Esthetically, this cubical casket mounted on a low, flared base and with a bevel-edged lid shows similarities to objects from the Tang dynasty (618-907), in particular a series of Buddhist reliquaries from the Famen temple. The Tang influence is also found in the choice of images, such as the four repoussé figures of half-animal, half-human creatures, the flute-playing Kalavinka (female musicians or offering bearers) depicted on the lid. On the sides, the eight apsara dancing amid the clouds refer back to the iconography of buddhist paradise scenes, and are stylistically related to 9th century Dunhuang paintings. Along with this Buddhist repertoire animal motifs can be seen, including ducks, cranes, phoenix, deer and dragons.
The Liao did not seek to innovate in the area of iconographic repertoire, but instead identified with traditional values firmly rooted in Buddhism, the common unifying bond between the fifty-two tribes that ruled northern China.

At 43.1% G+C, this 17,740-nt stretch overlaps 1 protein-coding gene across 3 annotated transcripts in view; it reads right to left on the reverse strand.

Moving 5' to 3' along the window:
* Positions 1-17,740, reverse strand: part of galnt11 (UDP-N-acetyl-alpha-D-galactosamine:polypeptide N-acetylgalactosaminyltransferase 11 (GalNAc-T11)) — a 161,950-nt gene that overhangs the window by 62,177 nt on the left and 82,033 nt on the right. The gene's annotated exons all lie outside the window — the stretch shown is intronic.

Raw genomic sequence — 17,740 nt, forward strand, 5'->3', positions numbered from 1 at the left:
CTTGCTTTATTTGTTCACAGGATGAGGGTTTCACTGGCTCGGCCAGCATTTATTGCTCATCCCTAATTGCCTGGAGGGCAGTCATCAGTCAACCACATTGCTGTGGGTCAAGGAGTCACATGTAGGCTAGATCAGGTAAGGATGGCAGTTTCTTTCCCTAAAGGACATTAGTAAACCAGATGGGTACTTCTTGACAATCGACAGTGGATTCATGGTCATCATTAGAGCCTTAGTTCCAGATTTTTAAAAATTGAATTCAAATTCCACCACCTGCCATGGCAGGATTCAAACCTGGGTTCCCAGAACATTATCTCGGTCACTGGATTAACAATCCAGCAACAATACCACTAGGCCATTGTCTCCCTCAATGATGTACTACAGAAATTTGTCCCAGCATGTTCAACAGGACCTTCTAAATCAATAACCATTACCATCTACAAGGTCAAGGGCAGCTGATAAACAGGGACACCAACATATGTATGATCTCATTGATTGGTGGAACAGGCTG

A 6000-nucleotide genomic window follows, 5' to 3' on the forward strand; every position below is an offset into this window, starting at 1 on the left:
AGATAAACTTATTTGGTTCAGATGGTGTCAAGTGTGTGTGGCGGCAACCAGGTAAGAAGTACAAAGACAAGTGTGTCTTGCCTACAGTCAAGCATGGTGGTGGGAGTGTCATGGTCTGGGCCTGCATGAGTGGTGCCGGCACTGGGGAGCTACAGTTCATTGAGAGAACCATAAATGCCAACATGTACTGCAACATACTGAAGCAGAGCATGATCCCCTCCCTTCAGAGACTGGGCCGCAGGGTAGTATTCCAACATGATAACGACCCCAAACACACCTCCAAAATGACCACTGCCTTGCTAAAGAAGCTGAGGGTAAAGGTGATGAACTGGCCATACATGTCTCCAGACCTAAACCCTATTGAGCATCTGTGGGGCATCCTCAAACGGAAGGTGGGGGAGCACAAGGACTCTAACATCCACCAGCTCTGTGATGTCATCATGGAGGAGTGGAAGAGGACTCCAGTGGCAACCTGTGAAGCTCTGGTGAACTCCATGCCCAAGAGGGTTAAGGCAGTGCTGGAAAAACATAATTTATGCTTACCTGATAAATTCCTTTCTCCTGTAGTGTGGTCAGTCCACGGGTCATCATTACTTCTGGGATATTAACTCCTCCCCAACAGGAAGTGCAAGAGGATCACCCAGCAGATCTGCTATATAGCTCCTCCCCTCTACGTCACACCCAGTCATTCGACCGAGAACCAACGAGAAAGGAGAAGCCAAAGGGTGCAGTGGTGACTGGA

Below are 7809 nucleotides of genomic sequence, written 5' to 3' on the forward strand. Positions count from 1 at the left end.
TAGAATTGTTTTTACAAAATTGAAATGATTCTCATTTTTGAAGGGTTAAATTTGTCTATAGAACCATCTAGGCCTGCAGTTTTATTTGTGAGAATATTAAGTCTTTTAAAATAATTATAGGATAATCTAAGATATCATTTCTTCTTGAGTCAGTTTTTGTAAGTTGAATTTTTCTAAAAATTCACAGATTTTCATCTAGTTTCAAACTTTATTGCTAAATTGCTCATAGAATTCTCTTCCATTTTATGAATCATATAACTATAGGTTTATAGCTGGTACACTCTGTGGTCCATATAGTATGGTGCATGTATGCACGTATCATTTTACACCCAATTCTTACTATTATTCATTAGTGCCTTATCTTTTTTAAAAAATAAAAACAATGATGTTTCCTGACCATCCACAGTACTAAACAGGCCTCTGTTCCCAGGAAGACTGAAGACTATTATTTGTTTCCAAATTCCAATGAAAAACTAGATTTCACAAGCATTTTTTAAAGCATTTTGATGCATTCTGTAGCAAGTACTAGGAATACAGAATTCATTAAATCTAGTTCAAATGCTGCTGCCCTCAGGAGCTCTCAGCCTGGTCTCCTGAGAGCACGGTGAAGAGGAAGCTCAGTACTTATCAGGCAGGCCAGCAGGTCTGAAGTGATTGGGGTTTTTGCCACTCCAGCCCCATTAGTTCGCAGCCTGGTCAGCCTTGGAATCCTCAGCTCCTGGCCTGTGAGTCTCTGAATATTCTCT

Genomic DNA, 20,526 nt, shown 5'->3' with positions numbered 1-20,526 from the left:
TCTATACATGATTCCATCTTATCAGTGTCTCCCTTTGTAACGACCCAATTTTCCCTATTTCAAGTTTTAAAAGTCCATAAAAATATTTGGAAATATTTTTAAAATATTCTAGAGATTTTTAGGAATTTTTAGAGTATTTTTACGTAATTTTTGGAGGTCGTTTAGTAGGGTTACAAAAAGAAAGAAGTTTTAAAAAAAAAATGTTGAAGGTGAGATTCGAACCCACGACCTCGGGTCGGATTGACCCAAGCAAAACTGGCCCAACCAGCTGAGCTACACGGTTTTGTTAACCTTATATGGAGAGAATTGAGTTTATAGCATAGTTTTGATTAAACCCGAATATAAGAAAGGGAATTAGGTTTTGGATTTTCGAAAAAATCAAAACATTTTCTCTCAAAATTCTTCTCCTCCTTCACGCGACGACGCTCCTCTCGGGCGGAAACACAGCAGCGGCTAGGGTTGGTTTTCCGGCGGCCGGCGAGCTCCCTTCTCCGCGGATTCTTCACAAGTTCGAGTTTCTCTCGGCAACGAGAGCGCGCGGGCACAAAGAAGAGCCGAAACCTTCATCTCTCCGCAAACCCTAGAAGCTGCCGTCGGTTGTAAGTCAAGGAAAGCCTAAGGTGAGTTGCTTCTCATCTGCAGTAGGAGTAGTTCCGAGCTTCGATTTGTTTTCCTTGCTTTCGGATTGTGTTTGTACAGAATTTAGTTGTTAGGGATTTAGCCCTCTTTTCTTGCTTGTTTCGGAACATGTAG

This ancient people of nomadic horsemen who would adopt a settled way of life were impressed by the refined culture of Sung China. Their military power enabled them to conquer their huge neighbour on several occasions and to force the Chinese to pay them heavy tributes. It is still not possible to determine whether these objects were official tributes delivered by the Sung authorities, or commissions to Chinese gold and silversmiths working in Sung or Liao territory. This casket, however, bears two inscriptions, one of which enables the object to be dated 1024 and announces that it is destined for the “Office of Ceremonies of the Southern Court” and the “Principal Section of the Itinerant Palace”. This indicates that it belonged to the court, and at the same time reveals the attachment to nomadic traditions that prompted the emperor to be constantly on the move within his kingdom.